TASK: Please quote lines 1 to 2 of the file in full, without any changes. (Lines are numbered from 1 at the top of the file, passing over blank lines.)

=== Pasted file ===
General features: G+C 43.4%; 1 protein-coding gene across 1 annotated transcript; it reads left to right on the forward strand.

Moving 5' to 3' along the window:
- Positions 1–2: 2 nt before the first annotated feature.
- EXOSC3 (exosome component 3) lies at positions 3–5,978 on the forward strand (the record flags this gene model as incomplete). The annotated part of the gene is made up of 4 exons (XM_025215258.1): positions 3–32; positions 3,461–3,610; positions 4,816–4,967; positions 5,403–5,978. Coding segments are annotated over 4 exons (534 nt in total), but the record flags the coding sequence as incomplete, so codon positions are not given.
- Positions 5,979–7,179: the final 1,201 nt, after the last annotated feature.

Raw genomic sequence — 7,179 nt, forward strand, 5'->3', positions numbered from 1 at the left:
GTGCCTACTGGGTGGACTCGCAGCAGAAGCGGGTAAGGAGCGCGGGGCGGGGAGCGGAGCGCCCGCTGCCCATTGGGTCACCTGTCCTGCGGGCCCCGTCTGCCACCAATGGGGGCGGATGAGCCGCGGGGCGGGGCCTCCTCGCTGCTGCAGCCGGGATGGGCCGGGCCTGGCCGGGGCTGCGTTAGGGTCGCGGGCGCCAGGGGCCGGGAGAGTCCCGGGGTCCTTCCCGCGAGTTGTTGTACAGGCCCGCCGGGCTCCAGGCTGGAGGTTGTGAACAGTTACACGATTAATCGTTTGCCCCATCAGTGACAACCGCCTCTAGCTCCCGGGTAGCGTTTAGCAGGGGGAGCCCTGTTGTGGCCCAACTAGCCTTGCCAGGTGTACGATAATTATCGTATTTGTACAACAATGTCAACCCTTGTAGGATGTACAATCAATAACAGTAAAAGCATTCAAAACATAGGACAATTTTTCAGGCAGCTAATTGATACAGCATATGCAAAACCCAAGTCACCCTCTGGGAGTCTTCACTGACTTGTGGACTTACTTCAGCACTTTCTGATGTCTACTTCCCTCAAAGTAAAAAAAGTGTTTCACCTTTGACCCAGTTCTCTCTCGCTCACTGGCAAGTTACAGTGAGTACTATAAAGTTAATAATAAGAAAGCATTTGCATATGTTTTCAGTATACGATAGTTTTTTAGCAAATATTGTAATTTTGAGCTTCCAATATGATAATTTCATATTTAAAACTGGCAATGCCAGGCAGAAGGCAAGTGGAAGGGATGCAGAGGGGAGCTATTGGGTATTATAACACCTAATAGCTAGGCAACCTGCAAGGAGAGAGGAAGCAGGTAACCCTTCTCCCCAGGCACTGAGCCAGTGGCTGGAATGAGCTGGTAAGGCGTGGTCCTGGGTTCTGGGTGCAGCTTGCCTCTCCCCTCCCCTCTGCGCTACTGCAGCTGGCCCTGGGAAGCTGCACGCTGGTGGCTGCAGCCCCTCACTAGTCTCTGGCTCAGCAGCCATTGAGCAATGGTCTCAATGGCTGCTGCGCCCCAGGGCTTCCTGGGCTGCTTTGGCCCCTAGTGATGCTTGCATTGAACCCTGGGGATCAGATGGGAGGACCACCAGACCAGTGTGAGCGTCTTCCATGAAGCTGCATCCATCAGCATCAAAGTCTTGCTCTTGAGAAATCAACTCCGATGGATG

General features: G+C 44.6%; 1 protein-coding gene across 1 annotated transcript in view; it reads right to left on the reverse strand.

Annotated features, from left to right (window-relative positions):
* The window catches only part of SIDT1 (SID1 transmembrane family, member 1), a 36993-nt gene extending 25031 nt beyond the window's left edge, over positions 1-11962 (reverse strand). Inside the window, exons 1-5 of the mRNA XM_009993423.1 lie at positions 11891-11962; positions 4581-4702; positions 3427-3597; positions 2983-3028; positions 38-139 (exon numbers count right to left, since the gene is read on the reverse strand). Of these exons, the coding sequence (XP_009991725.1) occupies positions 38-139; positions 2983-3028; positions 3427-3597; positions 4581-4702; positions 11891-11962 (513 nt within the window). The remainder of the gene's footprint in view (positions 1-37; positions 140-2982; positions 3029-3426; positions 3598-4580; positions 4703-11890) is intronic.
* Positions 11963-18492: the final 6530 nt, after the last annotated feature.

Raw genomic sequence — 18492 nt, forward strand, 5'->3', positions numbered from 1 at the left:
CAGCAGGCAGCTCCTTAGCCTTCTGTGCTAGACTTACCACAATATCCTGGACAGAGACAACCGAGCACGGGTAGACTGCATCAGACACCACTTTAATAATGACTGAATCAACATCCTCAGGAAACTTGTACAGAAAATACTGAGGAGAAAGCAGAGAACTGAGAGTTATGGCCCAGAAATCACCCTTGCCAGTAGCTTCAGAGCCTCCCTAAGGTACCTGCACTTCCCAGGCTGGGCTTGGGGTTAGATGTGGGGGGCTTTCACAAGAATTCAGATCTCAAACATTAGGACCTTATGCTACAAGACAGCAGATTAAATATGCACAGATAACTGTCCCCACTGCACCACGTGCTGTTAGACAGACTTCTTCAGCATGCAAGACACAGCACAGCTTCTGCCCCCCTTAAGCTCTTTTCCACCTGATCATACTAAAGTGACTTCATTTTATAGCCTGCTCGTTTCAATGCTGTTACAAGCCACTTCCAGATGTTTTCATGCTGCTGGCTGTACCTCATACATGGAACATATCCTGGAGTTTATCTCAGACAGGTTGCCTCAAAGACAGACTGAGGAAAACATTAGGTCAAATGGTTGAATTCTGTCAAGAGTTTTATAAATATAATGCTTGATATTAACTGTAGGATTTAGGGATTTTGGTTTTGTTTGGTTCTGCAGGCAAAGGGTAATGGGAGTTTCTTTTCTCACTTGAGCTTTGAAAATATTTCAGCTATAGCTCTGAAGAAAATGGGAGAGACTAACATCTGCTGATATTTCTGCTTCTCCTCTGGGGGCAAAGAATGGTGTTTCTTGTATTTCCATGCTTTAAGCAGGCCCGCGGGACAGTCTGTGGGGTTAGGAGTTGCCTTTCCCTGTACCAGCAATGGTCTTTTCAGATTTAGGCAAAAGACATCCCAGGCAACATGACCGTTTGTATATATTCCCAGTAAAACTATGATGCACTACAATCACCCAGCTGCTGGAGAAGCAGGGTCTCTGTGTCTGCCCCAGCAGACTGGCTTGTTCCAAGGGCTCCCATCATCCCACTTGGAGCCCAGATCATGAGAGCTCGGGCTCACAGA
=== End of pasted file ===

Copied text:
General features: G+C 43.4%; 1 protein-coding gene across 1 annotated transcript; it reads left to right on the forward strand.

Moving 5' to 3' along the window: